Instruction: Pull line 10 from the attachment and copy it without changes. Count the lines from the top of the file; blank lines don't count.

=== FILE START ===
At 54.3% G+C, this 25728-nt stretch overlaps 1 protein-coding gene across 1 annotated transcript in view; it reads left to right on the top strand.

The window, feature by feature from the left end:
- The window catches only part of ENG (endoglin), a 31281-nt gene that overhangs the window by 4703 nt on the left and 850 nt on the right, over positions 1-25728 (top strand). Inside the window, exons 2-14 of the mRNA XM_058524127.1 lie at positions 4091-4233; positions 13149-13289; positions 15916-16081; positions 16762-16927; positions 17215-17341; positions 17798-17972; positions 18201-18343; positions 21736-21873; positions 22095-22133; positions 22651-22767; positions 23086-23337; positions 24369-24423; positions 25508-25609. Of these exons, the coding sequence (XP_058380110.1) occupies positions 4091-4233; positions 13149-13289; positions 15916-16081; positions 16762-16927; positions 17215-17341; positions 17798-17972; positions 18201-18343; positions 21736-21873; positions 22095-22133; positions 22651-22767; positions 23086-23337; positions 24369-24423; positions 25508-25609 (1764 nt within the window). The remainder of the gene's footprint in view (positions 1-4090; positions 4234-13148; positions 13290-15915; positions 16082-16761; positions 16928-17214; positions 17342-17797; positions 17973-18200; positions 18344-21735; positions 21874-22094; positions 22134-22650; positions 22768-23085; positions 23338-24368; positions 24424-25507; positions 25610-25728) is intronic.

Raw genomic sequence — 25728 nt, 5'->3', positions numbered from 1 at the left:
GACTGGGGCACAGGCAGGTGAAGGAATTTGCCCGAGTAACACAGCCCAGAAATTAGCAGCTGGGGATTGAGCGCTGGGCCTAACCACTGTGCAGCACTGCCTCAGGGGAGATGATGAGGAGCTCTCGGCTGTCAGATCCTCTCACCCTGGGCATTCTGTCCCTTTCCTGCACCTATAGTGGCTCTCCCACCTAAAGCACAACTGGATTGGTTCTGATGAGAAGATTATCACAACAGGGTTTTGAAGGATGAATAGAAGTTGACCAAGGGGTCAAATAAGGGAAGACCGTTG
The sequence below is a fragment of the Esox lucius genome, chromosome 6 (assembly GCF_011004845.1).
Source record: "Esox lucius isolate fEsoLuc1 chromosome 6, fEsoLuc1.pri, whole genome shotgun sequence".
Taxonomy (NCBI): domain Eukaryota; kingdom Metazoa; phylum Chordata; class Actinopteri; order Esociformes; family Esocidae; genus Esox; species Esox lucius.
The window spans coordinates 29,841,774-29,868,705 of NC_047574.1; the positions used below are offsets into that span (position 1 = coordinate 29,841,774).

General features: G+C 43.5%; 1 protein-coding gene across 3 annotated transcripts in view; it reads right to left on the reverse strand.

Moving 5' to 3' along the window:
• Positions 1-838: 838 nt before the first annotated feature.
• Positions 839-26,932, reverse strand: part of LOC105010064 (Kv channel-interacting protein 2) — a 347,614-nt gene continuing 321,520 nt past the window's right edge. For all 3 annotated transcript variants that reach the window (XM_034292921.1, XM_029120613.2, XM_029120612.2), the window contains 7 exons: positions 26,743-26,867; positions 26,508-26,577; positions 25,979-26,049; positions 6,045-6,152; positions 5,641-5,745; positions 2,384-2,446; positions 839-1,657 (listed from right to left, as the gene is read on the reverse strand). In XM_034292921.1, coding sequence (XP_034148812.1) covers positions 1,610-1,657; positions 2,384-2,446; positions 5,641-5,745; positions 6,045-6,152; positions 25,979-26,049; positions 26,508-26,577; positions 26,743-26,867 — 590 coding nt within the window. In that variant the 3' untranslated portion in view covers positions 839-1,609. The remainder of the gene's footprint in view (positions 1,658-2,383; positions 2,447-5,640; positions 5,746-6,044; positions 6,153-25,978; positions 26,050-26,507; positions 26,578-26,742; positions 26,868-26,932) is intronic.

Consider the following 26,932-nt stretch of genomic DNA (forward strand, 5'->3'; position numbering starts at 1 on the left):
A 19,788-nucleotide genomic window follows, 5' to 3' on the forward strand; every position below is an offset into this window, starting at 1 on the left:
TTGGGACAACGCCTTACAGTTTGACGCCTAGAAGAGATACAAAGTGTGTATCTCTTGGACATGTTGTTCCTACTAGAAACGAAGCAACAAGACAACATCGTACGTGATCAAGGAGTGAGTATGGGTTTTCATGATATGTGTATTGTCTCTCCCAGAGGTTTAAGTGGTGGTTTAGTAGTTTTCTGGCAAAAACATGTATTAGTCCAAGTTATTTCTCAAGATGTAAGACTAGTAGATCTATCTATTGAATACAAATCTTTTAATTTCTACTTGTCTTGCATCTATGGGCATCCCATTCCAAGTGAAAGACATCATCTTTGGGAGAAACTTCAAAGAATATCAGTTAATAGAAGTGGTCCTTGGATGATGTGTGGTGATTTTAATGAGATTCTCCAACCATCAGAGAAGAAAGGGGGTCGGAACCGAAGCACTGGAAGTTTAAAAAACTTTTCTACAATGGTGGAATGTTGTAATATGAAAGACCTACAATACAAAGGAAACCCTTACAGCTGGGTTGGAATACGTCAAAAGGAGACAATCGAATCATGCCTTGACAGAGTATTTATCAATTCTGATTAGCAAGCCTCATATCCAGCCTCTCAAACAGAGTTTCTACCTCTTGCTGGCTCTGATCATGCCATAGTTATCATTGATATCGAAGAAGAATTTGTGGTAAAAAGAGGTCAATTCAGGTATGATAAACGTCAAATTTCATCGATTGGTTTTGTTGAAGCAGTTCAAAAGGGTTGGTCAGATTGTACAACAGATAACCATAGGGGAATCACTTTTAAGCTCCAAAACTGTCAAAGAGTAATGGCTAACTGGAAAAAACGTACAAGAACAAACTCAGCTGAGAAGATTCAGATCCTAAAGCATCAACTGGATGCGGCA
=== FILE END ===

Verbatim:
General features: G+C 43.5%; 1 protein-coding gene across 3 annotated transcripts in view; it reads right to left on the reverse strand.